1911 Encyclopædia Britannica/Lobster

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33977731911 Encyclopædia Britannica, Volume 16 — LobsterWilliam Thomas Calman

LOBSTER (O.E. lopustre, lopystre, a corruption of Lat. locusta, lobster or other marine shell-fish; also a locust), an edible crustacean found on the coasts of the North Atlantic and Mediterranean. The name is sometimes loosely applied to any of the larger Crustacea of the order Macrura, especially to such as are used for food.

The true lobsters, forming the family Homaridae, are distinguished from the other Macrura by having the first three pairs of legs terminating in chelae or pincers. The first pair are large and massive and are composed of six segments, while the remaining legs are each composed of seven segments. The sternum of the last thoracic somite is immovably united with the preceding. This last character, together with some peculiarities of the branchial system, distinguish the lobsters from the freshwater crayfishes. The common lobster (Homarus gammarus or vulgaris) is found on the European coasts from Norway to the Mediterranean. The American lobster (Homarus americanus), which should perhaps be ranked as a variety rather than as a distinct species, is found on the Atlantic coast of North America from Labrador to Cape Hatteras. A third species, found at the Cape of Good Hope, is of small size and of no economic importance.

Both in Europe and in America the lobster is the object of an important fishery. It lives in shallow water, in rocky places, and is usually captured in traps known as lobster-pots, or creels, made of wickerwork or of hoops covered with netting, and having funnel-shaped openings permitting entrance but preventing escape. These traps are baited with pieces of fish, preferably stale, and are sunk on ground frequented by lobsters, the place of each being marked by a buoy. In Europe the lobsters are generally sent to market in the fresh state, but in America, especially in the northern New England states and in the maritime provinces of Canada, the canning of lobsters is an important industry. The European lobster rarely reaches 10 pounds in weight, though individuals of 14 pounds have been found, and in America there are authentic records of lobsters weighing 20 to 23 pounds.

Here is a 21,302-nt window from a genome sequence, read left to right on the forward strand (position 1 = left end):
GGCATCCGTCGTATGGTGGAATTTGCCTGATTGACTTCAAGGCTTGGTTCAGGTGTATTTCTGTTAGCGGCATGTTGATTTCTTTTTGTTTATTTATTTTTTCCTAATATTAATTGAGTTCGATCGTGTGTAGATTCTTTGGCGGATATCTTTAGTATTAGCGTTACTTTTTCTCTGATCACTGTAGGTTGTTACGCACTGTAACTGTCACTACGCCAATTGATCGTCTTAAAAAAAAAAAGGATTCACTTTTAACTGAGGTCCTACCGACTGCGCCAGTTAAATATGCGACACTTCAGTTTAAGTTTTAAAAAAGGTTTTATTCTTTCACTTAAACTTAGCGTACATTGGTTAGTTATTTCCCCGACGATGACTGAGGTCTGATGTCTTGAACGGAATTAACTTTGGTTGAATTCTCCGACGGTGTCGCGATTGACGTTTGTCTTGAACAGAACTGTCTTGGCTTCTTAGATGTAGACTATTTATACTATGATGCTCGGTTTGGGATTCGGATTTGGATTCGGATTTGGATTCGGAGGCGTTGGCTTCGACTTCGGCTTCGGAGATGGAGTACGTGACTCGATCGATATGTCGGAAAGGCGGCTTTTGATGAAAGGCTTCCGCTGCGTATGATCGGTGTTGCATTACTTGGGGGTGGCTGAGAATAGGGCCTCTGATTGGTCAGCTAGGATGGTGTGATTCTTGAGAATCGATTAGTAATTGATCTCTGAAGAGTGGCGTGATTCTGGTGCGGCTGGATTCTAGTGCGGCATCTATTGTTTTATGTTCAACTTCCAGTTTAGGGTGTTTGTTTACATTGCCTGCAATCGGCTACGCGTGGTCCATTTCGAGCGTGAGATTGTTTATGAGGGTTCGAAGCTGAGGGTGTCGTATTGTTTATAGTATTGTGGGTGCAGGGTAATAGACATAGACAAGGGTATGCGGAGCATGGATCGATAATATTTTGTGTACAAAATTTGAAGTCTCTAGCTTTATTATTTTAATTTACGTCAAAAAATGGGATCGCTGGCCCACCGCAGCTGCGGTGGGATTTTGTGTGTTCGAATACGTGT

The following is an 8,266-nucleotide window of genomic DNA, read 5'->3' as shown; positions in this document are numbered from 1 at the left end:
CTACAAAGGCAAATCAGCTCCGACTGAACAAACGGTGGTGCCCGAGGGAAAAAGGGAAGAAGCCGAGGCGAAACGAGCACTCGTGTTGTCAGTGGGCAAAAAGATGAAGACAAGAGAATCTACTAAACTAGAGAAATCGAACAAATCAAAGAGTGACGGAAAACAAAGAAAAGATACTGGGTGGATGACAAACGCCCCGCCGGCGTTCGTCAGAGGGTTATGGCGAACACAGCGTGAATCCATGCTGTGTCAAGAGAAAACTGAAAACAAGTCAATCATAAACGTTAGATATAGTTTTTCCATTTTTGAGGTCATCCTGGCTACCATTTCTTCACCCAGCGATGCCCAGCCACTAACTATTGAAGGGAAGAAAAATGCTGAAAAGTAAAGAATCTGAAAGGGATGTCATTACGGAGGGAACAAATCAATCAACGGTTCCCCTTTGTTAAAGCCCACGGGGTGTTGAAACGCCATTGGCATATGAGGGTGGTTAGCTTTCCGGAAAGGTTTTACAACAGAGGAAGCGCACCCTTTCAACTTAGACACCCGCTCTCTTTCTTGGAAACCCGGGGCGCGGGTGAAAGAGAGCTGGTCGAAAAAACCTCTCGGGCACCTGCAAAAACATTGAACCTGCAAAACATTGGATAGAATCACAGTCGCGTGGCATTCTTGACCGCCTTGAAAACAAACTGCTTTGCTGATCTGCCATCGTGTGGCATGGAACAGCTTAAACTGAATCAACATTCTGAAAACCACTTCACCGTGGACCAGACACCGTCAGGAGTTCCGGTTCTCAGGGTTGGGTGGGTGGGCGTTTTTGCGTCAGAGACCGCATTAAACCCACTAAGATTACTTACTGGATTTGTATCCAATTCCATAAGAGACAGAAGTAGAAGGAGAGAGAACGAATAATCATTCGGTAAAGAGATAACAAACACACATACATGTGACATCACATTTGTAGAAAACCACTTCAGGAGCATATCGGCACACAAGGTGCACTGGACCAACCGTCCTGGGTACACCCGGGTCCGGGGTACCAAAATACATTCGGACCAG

The effects of over-fishing have become apparent, especially in America, rather in the reduced average size of the lobsters caught than in any diminution of the total yield. The imposition of a close time to protect the spawning lobsters has been often tried, but as the female carries the spawn attached to her body for nearly twelve months after spawning it is impossible to give any effective protection by this means. The prohibition of the capture of females carrying spawn, or, as it is termed, “in berry,” is difficult to enforce. A minimum size, below which it is illegal to sell lobsters, is fixed by law in most lobster-fishing districts, but the value of the protection so given has also been questioned.

The Norway lobster (Nephrops norvegicus) is found, like the common lobster, from Norway to the Mediterranean. It is a smaller species, with long and slender claws and is of an orange colour, often beautifully marked with red and blue. It is found in deeper water and is generally captured by trawling. It is a curious and unexplained fact that nearly all the individuals so captured are males. It is less esteemed for food than the common species. In London it is sold under the name of “Dublin prawn.”

The rock lobster, spiny lobster, or sea-crawfish (Palinurus vulgaris) belongs to the family Palinuridae, distinguished from the Homaridae by the fact that the first legs are not provided with chelae or pincers, and that all the legs possess only six segments. The antennae are very long and thick. It is found on the southern and western coasts of the British, Islands and extends to the Mediterranean. It is highly esteemed for the table, especially in France, where it goes by the name of Langouste. Other species of the same family are used for food in various parts of the world, especially on the Pacific coast of North America and in Australia and New Zealand.

In Melbourne and Sydney the name of “Murray lobster” is given to a large species of crayfish (Astacopsis spinifer, formerly known as Astacus, or Potamobius serratus) which is much used for food.  (W. T. Ca.)